I am in awe of the brains that drive these scientific initiatives. Knowing our brains are mere neurons sparking small electrochemical signals I am astounded that we have such variety in the Arts and Sciences. I envy all great brains that bring beauty and new discoveries day after day. Wouldn’t it be wonderful to have the talent to move or astound? I always wanted to possess artistic talent but alas have none. I literally struggle to draw a straight line using a ruler. I am told I have some talent with words but I just witter away on here and hope to make people think. This is not false modesty, I have read too many great words from others, I know my place:)

Back to the NASA Rover, aptly named Curiosity. Launched today, they hope it lands safely next August. If it does, it will roam Mars sending images and collecting samples from the planet’s surface. Hopefully it will allow the scientists who monitor the output to determine if the Red Planet can or could have supported life in any form. Mind-boggling eh? It is stirring stuff.

However, (you must have known it was coming), this one mission is costing $2.5 billion. Two and a half billion dollars. Whoa Nelly. That is a lot of cash. All that money and brainpower. I wonder. If that funding and those brains were put into ending poverty and cruelty to children how much difference could it make? They say that it would take $30 billion a year to start the agricultural programs to end world hunger. The costs for the Curiosity module wouldn’t cover a month but does that mean we shouldn’t consider it?

I add another link for you. This is a link to an article on the United Nations Food and Agricultural Organisation’s website. The article is a few years old but the figures still have the power to shock me as I know the sitation hasn’t changed that much. Please read – http://www.fao.org/newsroom/en/news/2008/1000853/index.html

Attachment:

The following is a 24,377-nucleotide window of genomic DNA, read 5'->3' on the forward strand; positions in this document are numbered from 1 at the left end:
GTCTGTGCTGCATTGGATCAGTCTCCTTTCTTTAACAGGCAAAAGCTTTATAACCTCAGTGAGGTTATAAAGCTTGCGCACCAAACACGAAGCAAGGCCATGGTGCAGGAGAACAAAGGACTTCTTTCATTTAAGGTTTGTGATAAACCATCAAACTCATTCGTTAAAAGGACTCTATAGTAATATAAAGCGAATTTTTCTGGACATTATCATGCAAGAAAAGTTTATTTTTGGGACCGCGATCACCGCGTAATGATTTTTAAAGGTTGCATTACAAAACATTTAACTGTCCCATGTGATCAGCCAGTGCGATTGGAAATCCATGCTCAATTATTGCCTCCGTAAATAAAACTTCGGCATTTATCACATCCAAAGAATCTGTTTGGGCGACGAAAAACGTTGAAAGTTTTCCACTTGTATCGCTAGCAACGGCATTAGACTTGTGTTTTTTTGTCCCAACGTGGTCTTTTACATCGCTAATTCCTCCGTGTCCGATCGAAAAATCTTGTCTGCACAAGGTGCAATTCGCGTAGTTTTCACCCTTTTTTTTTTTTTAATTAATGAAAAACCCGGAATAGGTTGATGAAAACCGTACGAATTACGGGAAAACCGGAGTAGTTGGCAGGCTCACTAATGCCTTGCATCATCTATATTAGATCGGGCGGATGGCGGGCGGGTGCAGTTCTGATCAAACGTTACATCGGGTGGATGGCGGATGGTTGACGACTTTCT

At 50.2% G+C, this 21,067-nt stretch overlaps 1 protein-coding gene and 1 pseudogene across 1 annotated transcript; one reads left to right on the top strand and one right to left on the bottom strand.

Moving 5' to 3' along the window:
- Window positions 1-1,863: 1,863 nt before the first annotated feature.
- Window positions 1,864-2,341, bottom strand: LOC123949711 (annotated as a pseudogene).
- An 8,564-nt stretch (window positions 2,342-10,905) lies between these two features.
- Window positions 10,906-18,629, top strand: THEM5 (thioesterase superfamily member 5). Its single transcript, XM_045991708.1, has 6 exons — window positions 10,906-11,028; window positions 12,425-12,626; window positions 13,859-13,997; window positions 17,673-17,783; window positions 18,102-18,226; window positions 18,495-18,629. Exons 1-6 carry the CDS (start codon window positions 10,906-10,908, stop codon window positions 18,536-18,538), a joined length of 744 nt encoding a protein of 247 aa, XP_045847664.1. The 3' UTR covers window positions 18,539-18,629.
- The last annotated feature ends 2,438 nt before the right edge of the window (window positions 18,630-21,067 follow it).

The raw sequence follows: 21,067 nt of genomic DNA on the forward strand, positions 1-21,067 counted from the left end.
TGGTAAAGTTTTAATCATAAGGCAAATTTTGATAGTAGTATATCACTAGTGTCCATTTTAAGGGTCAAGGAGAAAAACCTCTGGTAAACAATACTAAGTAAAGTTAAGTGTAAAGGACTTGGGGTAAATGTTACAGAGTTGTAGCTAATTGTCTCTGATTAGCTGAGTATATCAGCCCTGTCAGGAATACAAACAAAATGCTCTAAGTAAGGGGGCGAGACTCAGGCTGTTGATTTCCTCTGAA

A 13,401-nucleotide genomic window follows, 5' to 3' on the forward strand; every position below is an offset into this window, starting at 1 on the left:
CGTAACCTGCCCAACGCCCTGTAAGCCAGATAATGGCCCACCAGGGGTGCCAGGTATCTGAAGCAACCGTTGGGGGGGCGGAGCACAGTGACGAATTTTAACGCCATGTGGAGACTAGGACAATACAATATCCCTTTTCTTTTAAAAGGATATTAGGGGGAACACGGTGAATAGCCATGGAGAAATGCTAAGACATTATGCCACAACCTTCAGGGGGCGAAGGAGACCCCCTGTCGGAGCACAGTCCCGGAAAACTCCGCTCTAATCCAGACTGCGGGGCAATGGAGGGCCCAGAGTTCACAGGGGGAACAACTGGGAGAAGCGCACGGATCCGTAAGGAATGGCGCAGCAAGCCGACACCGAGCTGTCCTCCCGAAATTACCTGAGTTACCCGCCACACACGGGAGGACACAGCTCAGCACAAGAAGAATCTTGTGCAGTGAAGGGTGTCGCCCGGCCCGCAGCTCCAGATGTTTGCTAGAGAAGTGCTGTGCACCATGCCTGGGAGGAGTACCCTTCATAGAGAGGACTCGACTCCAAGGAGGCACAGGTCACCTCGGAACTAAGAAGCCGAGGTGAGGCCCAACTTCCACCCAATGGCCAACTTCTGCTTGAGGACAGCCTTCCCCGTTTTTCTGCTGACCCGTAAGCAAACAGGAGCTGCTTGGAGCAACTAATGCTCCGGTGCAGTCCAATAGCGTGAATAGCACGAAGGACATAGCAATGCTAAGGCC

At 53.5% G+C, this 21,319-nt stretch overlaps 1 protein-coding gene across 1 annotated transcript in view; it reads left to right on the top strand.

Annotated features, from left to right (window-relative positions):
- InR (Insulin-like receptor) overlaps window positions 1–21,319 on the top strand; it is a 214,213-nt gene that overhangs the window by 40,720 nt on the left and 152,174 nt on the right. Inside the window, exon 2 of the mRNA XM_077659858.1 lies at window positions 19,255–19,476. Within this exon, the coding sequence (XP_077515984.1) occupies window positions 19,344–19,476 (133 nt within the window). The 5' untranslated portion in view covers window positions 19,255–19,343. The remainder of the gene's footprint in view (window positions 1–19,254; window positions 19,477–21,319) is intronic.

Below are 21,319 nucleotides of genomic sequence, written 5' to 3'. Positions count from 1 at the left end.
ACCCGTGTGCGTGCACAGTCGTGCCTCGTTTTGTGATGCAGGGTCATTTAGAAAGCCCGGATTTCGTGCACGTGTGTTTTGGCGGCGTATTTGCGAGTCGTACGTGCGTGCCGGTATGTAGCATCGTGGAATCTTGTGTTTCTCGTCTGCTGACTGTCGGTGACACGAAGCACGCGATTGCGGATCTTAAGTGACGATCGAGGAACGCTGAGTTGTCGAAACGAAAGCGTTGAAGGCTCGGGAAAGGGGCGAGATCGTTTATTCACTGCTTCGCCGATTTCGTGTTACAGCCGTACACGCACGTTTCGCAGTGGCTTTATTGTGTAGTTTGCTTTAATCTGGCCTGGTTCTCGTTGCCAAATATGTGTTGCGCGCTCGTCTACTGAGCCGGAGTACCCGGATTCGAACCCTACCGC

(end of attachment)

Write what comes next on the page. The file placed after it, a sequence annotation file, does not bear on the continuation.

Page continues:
Once you have read this then answer me one question. Which do you prefer?

This?

Courtesy of BBC website

Or this?

Perhaps we can have both; I would like to think so…..

I close, as always, with this:-

  • Donate to a valid children’s charity of your choice.
  • Visit this blog and comment about your donation. Please also tell me what you wanted to be when you were 8. I still want to collect those tales and hope that some child will read about your words and deeds and want to do the same when they are old enough.

I will:-

  • Add your donation to the Totals page on this blog, totals are updated weekly.
  • I will also write some words about the current donations and the charity
  • Store all comments so that everyone can read them.

Thank you for reading.

Lesley

November 26, 2011 at 8:20 pm Leave a comment

Where Does the Money Go?

You know why I do this. If you don’t please read the About Lesley Page….

As the purpose of this blog is to (gently?) coerce any readers into donating to a childrens charity I thought I would do a little research on how your donations can be spent. I have focused on three of the big hitters, Unicef, Save the Children and Oxfam. I am, like everyone, conscious of the cost-cutting measures being introduced by global Governments. These make it harder for people to look beyond their own family. I understand this; those who rely on us still need our love and financial support. However, even if it is pennies and cents shouldn’t we be looking to help a few others?

I was also interested in the value-for-money element from the charities. They are all open about their accounts and how they try to use funding for best effect. We have all heard the stories of organisations (I will not call them charities) whose ‘overheads’ mean that only a small percentage of monies raised will go to a good cause. When we give away our hard-earned income we expect it to have the biggest impact possible. Therefore, a quick summary below how my big three for today will allocate your money. Please note that this is done as best I can from internet research on the charities and my apologies to them if any details aren’t completely accurate:-

Unicef – Does anyone assume Unicef get funds from the UN? They don’t you know. All their funds come from their own fundraising efforts, be they donations, working with corporations or the sales of their cards and gifts. They raised over £60 million in 2009, a significant amount. About 22% of this will go to raising more money, spending to accumulate for future years. In total about 76% of the income raised will go to their causes. This means 4% goes to keeping the organisation going, I think this shows tight financial management considering their size and the scope of the work they do.